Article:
May we always remember to stand out of the crowd, defy the crowd, and uphold our faith as these would bring about out divine rescue from the perpetual poverty of divine grace, the sickness of sin and eternal death which is the final separation from God.
Have a beautiful Sunday and a gracious week ahead.
Growing up, we had a dog called Pony. She was very daring and fertile and soon became a matriarch. I was very fond of her, and she would always move around with me. In my curiosity, as a child, I wondered how Pony could identify her name since she was not human, and I tried calling her another name, (like Terry), but she would not respond, but when I mention her name, she will jump on me. Reminiscing on my experience of giving Pony a different name and her inaction, there is every reason to say that there is something in a name.
A name is often the first piece of information we have about people and which could potentially lead to favorable or adverse reactions. In the era of “google search” name is even more relevant. People generally value their names more than their birthdays. Imagine being in a crowd and hearing your name somewhere behind you. The immediate reaction would be to turn and see who is calling, but you may not get the same reaction when someone mentions your birth date in the same crowd. There is a kind of bond we have with our names, and that explains why people struggle to keep their names from every shadow of negativity. In fact, the Igbos of southeast Nigeria would say that good name is more valuable than money.
Today, the Church celebrates the feast of the birth of John the Baptist whose life was most spectacular. His parents were old, and God announced his birth through an angel when the parents had almost lost hope of making babies. The high point in the narrative of the birth of John the Baptist was the traditional search for a name for the baby. We could recall that his father, Zechariah, became deaf and dumb after an encounter with the angel Gabriel at the sanctuary where he received the message of the birth of John the Baptist (Luke 1:20).
During the naming ceremony (Luke 1:59ff), the relatives wanted to follow the usual route of naming the first son after his father Zechariah, but his mother maintains that his name should be John. Since the name did not resonate with the family ancestry, they decide to seek the opinion of his father through signs and writing material. As he attempts to write, “his name is John,” his mouth opens, and he begins to praise God. At this point, it would fit for us to understand the meaning of the name John and connect our understanding to his mission as the prophetic bridge between the old and new testament and the forerunner of Jesus Christ.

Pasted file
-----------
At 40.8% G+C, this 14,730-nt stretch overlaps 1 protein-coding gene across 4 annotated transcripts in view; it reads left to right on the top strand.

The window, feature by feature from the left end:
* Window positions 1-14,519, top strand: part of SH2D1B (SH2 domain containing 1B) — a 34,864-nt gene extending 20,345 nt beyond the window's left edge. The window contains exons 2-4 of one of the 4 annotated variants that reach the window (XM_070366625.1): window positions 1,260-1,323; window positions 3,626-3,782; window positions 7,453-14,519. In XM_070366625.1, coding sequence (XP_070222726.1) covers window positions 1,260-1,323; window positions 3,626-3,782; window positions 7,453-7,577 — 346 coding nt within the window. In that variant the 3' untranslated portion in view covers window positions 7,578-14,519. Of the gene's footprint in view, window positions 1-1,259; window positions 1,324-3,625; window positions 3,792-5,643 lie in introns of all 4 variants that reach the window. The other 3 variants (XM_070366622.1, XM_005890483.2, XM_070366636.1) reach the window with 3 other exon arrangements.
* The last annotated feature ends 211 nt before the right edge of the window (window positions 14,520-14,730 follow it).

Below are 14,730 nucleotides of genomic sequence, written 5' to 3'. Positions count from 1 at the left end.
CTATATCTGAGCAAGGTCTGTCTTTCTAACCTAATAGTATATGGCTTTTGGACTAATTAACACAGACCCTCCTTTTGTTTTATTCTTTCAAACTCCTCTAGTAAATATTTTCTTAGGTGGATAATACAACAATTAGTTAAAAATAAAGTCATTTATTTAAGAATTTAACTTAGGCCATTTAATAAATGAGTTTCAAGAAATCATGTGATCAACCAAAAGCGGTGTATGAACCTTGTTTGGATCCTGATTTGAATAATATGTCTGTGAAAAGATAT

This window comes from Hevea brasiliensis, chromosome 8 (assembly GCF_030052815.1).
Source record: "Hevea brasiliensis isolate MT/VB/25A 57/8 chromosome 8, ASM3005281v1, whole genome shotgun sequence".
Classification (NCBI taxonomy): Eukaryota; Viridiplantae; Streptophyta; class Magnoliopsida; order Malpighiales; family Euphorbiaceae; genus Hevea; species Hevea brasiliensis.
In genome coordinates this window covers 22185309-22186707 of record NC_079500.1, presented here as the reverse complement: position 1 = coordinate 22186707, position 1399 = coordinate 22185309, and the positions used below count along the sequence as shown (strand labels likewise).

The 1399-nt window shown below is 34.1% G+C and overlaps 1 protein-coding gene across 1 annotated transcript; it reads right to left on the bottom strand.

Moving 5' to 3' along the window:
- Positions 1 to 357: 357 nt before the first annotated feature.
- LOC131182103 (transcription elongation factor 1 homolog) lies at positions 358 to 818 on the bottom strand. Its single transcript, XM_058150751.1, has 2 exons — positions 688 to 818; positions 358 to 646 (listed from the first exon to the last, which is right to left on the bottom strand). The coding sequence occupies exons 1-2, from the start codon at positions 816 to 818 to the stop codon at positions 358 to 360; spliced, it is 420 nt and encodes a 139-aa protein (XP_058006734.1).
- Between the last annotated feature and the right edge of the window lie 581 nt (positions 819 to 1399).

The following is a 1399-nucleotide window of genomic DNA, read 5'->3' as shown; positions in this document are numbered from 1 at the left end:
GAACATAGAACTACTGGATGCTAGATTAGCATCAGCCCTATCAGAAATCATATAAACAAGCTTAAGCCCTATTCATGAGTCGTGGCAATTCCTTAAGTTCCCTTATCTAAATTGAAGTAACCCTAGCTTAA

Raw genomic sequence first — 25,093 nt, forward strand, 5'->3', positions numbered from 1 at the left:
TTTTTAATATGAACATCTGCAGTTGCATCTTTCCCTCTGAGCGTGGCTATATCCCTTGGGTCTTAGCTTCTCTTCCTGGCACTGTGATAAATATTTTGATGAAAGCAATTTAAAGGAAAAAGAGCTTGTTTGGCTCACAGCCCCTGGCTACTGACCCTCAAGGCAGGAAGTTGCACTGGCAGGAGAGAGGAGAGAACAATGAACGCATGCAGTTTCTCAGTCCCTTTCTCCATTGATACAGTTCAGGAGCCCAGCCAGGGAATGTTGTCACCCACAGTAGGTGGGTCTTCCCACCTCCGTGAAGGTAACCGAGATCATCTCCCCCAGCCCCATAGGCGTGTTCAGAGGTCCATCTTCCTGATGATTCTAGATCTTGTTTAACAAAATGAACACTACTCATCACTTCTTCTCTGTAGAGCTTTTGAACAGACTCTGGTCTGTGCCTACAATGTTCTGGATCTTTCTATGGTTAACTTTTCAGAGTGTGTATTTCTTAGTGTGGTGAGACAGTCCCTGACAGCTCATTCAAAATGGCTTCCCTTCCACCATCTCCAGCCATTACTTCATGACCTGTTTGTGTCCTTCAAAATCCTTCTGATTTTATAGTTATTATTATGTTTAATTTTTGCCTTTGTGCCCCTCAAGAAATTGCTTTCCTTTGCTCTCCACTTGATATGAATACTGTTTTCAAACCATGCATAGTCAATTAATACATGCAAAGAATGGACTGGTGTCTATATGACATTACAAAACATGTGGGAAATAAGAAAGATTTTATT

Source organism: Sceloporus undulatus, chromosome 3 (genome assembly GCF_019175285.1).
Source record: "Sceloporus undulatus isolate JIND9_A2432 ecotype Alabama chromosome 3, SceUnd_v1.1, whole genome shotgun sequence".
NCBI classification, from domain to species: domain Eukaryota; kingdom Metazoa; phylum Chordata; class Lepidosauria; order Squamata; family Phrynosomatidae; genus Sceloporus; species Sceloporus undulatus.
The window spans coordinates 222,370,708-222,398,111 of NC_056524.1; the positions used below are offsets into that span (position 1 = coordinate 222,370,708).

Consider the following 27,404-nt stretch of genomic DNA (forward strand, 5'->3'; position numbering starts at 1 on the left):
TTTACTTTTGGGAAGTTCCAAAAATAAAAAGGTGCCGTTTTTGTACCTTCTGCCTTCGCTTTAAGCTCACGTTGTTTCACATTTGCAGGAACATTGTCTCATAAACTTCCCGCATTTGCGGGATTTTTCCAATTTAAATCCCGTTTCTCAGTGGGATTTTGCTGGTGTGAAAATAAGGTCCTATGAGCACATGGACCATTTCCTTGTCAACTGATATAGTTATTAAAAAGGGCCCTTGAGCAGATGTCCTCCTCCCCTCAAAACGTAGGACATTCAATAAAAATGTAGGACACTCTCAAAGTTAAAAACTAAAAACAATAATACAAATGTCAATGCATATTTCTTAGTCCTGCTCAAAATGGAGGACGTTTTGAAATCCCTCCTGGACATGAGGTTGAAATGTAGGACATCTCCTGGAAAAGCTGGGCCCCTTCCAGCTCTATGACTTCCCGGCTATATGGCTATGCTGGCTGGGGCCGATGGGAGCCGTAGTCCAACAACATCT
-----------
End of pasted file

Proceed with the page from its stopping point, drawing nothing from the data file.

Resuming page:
The name John comes from the Hebrew Yohanan, which means God is gracious. The name replaces the name Zechariah which means God has remembered. With the priest, Zechariah, God remembered His promise and with the son, John, God shows his graciousness. Let us call to mind that grace means unmerited favor.
In John the Baptist, therefore, God begins the gracious process and work of our redemption by preparing the ground for the coming of His Son our Lord Jesus. The birth of John the Baptist is the prophetic alert to the advent of the Messiah as the prophet Isaiah proclaims (Isaiah 40:3-5), and John himself corroborates (John1:23), “A voice cries out in the wilderness, prepare the way of the Lord, make His paths straight.”
The life and ministry of John the Baptist indicate the graciousness of God, and we could identify the manifestation of divine graces in John through the following foundational qualities of the Christian life.